[15] “1st String Quartet” - Berlin, 1912; “Overture for Chamber Orchestra”- International Society for Contemporary Music, Berlin, 1922; “Overture for Chamber Orchestra” and “2nd String Quartet” - Donaueschingen Festival, July 1922; “4th String Quartet” - Musikfest Frankfurt, July 1927.
[16] See: Fred Tomlinson, ‘Warlock and Van Dieren,’ p.26 and p.32.
[17] Robert Williams - in his essay ‘Bernard van Dieren (1887-1936),' British Music I, 1979, p. 60 - traced 79 concerts (including the international performances), but assumes the number probably is incomplete.
[18] Performances of Van Dieren’s works in England until his death (selection): “Overture” and “Diaphony” conducted by Van Dieren at the Wigmore Hall, London, 1917; “Serenade” and extracts of “The Taylor” conducted by John Barbirolli at the Wigmore Hall, London, 1925; “Diaphony”- BBC Symphony Orchestra conducted by Edward Clark, 1934; “Chinese Symphony - BBC Symphony Orchestra conducted by Constant Lambert in 1935; The Brosa Quartet and The International String Quartet performed Van Dieren’s string quartets at various occasions; the singers John Goss, Gerald Cooper, and the poet / singer Helen Rootham included Van Dieren’s songs in their recitals.

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The liner notes below were written by Alastair Chisholm for the first release of this album.
.
Bernard van Dieren (1887-1936) was one of a long series of musical pilgrims from mainland Europe who have settled in London, and influenced the course of English music. Van Dieren’s links with the avant-garde world of Busoni and Schönberg placed him in a unique position to become an artistic father-figure to some of the young English composers of the 1910s and 20s. They were captivated by his extraordinary personality, his apparently limitless range of knowledge, and his familiarity with the latest continental musical novelties.
Van Dieren was a born rebel, though a highly articulate and civilized one. He was as much an individualist as Charles Ives or Percy Grainger, but had little sympathy with their interest in the music of the common man. Instead, he was a deeply cultured aristocratic man, who regarded the European tradition from an adopted French viewpoint. He tended to question the long-held prejudices of the English musical establishment, and, while this endeared him to the young, the older generation viewed him with deep distrust.
During his lifetime, Van Dieren’s music was supported by a small, highly articulate group of younger English friends, who lost no opportunity to further interest in his work. Chief among his early friends in London was the sculptor Jacob Epstein. Through him, the influential Sitwell brothers, Osbert and Sacheverell, were introduced to the Van Dieren’s, and they became staunch friends. Other important musical friends were the critic Cecil Gray, and the composers Peter Warlock, Constant Lambert and William Walton. By the early thirties, some of the smaller works of Van Dieren had been published in London, and performances of the larger ones were also taking place. Following his death in 1936, there seemed to be a belated recognition of his stature, but this faded during the war years. His ablest supporters died in the early fifties, and his music sank into the total oblivion from which it is now emerging.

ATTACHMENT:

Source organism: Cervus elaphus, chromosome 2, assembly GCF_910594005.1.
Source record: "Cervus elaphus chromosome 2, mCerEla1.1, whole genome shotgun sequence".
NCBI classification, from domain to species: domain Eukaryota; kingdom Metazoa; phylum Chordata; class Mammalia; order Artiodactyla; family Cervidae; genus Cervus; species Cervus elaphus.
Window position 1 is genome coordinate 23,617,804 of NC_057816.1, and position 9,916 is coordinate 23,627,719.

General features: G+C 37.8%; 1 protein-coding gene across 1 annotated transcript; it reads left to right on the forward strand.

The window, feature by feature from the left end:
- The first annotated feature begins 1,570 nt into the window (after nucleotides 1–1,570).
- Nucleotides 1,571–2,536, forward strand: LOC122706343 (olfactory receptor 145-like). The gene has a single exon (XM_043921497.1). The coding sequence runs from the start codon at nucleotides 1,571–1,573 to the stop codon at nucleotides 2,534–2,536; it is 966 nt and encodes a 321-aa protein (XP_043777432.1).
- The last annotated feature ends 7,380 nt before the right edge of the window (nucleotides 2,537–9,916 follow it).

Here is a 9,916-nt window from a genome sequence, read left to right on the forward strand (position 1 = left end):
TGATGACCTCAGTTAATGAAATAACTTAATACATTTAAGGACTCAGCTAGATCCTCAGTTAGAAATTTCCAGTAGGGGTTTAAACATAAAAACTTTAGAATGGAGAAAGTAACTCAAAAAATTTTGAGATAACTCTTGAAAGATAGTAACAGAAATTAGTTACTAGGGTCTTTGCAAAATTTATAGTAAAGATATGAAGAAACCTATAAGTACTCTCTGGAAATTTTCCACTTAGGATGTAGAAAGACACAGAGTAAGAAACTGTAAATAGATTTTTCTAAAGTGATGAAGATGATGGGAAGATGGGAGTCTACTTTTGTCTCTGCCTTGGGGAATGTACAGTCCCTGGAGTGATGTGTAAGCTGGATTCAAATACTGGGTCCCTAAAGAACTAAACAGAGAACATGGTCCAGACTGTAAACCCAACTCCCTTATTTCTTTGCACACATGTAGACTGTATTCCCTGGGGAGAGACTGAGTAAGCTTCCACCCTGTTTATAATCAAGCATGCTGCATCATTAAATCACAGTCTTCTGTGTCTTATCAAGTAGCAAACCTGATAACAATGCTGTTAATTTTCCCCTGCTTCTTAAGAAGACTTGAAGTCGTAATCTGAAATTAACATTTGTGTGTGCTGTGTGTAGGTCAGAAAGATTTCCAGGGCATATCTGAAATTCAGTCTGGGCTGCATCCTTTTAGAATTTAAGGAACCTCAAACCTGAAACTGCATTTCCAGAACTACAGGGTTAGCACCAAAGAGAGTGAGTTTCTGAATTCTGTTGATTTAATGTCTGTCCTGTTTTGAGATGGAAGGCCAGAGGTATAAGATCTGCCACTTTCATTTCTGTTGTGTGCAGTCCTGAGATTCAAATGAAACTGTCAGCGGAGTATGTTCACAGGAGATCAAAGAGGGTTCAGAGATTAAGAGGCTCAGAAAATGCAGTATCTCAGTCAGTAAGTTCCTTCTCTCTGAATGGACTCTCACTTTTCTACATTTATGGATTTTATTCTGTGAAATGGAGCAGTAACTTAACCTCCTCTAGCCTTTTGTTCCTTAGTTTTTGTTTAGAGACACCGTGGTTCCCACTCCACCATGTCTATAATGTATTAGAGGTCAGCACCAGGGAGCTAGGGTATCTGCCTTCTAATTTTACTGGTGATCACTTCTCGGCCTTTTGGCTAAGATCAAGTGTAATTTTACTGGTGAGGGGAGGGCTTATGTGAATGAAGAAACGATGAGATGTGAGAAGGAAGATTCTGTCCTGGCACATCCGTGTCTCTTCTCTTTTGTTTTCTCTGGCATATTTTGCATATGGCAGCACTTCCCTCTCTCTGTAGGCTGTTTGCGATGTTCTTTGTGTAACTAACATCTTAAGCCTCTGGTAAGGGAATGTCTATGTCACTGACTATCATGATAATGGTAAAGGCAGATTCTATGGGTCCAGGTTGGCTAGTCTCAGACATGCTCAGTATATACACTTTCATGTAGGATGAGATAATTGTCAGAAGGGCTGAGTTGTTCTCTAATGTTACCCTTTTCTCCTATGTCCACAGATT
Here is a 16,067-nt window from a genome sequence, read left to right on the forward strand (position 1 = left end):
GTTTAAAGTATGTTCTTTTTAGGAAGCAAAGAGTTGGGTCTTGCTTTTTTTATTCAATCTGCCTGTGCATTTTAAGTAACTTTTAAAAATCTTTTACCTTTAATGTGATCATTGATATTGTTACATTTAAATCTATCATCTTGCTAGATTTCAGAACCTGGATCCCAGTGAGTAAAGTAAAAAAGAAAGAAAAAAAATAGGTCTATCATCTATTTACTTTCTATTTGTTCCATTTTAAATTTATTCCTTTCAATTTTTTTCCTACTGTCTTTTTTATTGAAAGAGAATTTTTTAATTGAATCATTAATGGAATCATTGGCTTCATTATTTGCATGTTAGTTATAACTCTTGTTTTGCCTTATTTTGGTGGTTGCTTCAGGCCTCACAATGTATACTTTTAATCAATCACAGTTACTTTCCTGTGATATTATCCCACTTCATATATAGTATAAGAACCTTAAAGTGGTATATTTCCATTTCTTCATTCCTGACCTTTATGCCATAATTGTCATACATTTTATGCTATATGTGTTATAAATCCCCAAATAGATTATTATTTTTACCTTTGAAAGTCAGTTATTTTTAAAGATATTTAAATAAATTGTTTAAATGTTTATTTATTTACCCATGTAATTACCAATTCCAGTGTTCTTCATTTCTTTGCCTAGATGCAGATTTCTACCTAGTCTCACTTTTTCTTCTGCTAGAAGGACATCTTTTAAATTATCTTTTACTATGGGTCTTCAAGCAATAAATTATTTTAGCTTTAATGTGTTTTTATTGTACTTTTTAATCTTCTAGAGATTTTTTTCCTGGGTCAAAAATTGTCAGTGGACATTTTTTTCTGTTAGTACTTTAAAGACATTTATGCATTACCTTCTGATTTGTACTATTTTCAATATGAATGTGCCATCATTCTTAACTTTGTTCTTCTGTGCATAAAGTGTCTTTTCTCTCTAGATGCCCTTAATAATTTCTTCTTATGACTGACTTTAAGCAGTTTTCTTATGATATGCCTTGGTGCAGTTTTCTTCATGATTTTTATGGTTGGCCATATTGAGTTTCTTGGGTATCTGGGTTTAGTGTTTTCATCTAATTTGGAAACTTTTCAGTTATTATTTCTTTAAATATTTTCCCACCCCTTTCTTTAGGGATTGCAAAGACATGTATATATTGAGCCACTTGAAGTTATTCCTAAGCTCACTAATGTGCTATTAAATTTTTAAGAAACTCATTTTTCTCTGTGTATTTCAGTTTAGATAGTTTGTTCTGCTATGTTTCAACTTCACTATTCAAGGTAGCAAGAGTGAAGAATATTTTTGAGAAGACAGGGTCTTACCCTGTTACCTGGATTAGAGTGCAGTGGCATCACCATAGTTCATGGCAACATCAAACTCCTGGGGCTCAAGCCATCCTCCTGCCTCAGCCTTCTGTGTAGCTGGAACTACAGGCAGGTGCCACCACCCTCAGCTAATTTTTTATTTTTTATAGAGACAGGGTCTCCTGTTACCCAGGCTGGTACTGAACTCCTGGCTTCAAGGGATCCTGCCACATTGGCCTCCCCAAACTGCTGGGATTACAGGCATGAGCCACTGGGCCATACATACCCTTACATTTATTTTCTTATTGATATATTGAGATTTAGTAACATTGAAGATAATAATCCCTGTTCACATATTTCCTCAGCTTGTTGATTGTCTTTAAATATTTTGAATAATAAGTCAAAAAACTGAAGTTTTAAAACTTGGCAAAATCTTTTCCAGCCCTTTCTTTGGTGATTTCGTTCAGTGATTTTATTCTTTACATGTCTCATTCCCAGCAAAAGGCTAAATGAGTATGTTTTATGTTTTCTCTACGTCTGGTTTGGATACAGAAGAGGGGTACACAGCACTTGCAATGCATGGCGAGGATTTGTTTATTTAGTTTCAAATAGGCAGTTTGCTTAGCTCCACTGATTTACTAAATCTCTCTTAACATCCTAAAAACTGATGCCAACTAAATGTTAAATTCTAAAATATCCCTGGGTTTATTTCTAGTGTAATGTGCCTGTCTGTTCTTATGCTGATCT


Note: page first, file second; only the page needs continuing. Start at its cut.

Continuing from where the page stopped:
The songs of Van Dieren form a microcosm of his development and career. Though he was not primarily interested in vocal music, he composed songs at intervals throughout his life, and these form an excellent introduction to his artistic personality. The songs are varied in their technique though some stylistic features do emerge. The vocal line and the accompaniment are, paradoxically independent of each other, and yet totally intertwined. The accompaniment seldom duplicates the vocal line. The real joy of the works comes from the tension and relaxation of the interweaving melodies. Particularly in the later songs, the harmonic language is rarely more advanced than chords of the seventh, yet, thanks to its polyphonic basis, the harmonic progressions have a flavor all their own. In his song technique, there is little contact with the English tradition of illustrative accompaniments. In “Dream Pedlary” for example though “the crier rang the bell”, no tintinnabulations shimmer in the piano part. Rather, the accompaniment, together with the vocal line, forms a beautiful new realization of the essence of Beddoes’ poem.